The Ultimate Cigar Aficionado
Ninety-eight-year-old George Burns shares memories of his life.
From the Print Edition:
George Burns, Winter 94/95
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Burns believes that one of the reasons he was able to play God with such conviction was because once he came very close to meeting Him--when he was 78 years old. He had been playing bridge at Hillcrest one afternoon when he felt a sharp pain in his chest. He immediately quit the bridge table and went to his doctor's. The doctor took a cardiogram and rushed Burns to Cedars-Sinai Medical Center, where the best heart-surgical team in the business opened him up and did a triple bypass the following morning. At the time, Burns was the oldest person in the world to undergo a triple bypass and survive, according to Fein.
Not only did Burns survive the operation, but he had not had a sick day since then until he slipped in the bathtub last summer, which resulted in surgery this fall to relieve some swelling in his head. But his long run of good health may be a testimonial to the fact that he ignored his doctor's advice to quit cigar smoking. Burns was so grateful for the job done on him by Cedars-Sinai, that on his 90th birthday in 1986, he contributed his name and energy to a hospital fund-raising campaign. "Burns was made honorary chairman," explains Fein, "and we put a group together that raised over $100 million for Cedars." At the end of that fund-raising drive, Cedars-Sinai thanked the comedian by persuading the city of Los Angeles to rename a two-block street just west of the hospital, between Beverly Boulevard and Third Street, "George Burns Drive."
Moreover, Burns' name, footprints, handprints and cigar print are written in cement in the forecourt of the Grauman's Chinese Theater in Hollywood. He also has three stars on the Hollywood Boulevard Walk of Fame--one for radio, one for film acting and one for his work as a recording artist.
Unlike most people his age, of which there are few, Burns does not believe in looking back or yearning for the good old days, although the name of his first song album for Mercury/Polygram might belie that: "I Wish I Was 18 Again."
"I Wish I Was 18 Again," written by Nashville composer Sunny Throckmorton especially for George Burns, was released as a single in 1980 and was an immediate hit and launched the comedian on a fifth career--that of a recording artist. He followed "I Wish I Was 18 Again" with a second album, George Burns In Nashville and encored with Young at Heart, an album that features the title song and the classic, "As Time Goes By." His rendition of "Young at Heart" was so touching that it was included on the soundtrack of a two-reel documentary short of the same name, which was about two people who find love and marriage in their 80s. The short won an Academy Award for Best Documentary Short Subject, and Burns' voice on the soundtrack was a major contributor to its success.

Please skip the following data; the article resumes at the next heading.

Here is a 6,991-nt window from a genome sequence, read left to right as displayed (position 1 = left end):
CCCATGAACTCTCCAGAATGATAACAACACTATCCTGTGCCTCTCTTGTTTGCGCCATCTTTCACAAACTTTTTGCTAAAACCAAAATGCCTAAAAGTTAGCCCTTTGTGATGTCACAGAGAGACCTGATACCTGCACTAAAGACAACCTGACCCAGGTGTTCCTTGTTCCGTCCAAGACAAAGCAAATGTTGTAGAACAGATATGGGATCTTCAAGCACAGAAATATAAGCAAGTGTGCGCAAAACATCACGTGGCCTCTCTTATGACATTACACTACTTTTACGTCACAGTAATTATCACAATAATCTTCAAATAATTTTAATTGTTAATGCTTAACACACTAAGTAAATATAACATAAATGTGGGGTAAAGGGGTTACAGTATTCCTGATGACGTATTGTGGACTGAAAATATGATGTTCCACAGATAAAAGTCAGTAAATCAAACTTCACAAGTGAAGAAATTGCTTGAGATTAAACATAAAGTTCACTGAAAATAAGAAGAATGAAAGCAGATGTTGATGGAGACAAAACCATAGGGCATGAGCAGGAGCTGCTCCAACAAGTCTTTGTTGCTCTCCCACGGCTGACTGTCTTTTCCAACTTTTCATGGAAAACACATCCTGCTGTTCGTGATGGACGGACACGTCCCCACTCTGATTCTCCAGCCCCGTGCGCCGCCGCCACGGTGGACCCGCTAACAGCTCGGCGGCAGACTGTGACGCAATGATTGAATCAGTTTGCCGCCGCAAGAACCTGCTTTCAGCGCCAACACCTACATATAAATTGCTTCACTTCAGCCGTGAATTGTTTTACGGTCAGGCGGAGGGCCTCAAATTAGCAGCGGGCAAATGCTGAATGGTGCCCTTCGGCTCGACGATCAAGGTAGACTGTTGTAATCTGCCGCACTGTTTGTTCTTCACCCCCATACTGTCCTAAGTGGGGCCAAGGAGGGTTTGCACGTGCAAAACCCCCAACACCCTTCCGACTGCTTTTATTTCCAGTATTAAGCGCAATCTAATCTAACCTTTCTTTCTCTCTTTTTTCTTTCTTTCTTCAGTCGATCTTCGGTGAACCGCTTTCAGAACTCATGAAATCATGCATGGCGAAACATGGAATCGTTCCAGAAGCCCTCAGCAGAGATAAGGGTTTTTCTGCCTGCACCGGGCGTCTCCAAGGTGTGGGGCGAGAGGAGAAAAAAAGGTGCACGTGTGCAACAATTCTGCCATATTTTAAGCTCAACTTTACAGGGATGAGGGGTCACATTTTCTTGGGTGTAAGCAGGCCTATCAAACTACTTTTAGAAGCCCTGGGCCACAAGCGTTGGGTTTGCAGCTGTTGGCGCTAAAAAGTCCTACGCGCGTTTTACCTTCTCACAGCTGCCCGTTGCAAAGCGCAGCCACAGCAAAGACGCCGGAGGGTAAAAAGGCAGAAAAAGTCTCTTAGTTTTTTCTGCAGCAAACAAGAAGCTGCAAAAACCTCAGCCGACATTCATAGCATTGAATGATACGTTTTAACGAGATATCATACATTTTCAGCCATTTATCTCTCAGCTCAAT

Between turning out hit song albums and doing television specials with such guest stars as Matthau, Ann-Margret, Denver, Goldie Hawn, Johnny Carson and Hope, Burns has also managed to find time to become a best-selling author. The books he has turned out in collaboration with David Fisher and his live-in writer, Hal Goldman, include: Living It Up, They Still Love Me in Altoona; The Third Time Around; How to Live to Be 100 or More; The Ultimate Diet, Sex and Exercise Book; Dr. Burns' Prescription for Happiness; Dear George; Gracie: A Love Story; All My Best Friends, and his latest, Wisdom of the Nineties. Two of these tomes, Dr. Burns' Prescription for Happiness and Gracie: A Love Story, held positions on The New York Times' best-seller list for 18 and 20 weeks, respectively.
Today Burns occupies a unique position in show business. "I would say that George is the highest-earning person his age in the world," claims Fein. "Nobody at 98 is earning what he makes. There are old people with huge incomes, but it's from clipping coupons and stock dividends. But George is actually out there in the field earning it as an actor."
But Burns will not accept any more picture offers because, by his own admission, at his age it's difficult for him to remember lines in a movie script. That's why he sticks to doing his one-man show at Caesars Palace and in places like Cincinnati, North Carolina and Miami.
"I already know the jokes and the songs I'm going to sing. I've been doing them for 50 years in theaters. Invite me to your house to dinner and I'll do them in your living room, too. But only if you'll let me smoke a cigar."
"How long a show do you do?" I ask him.
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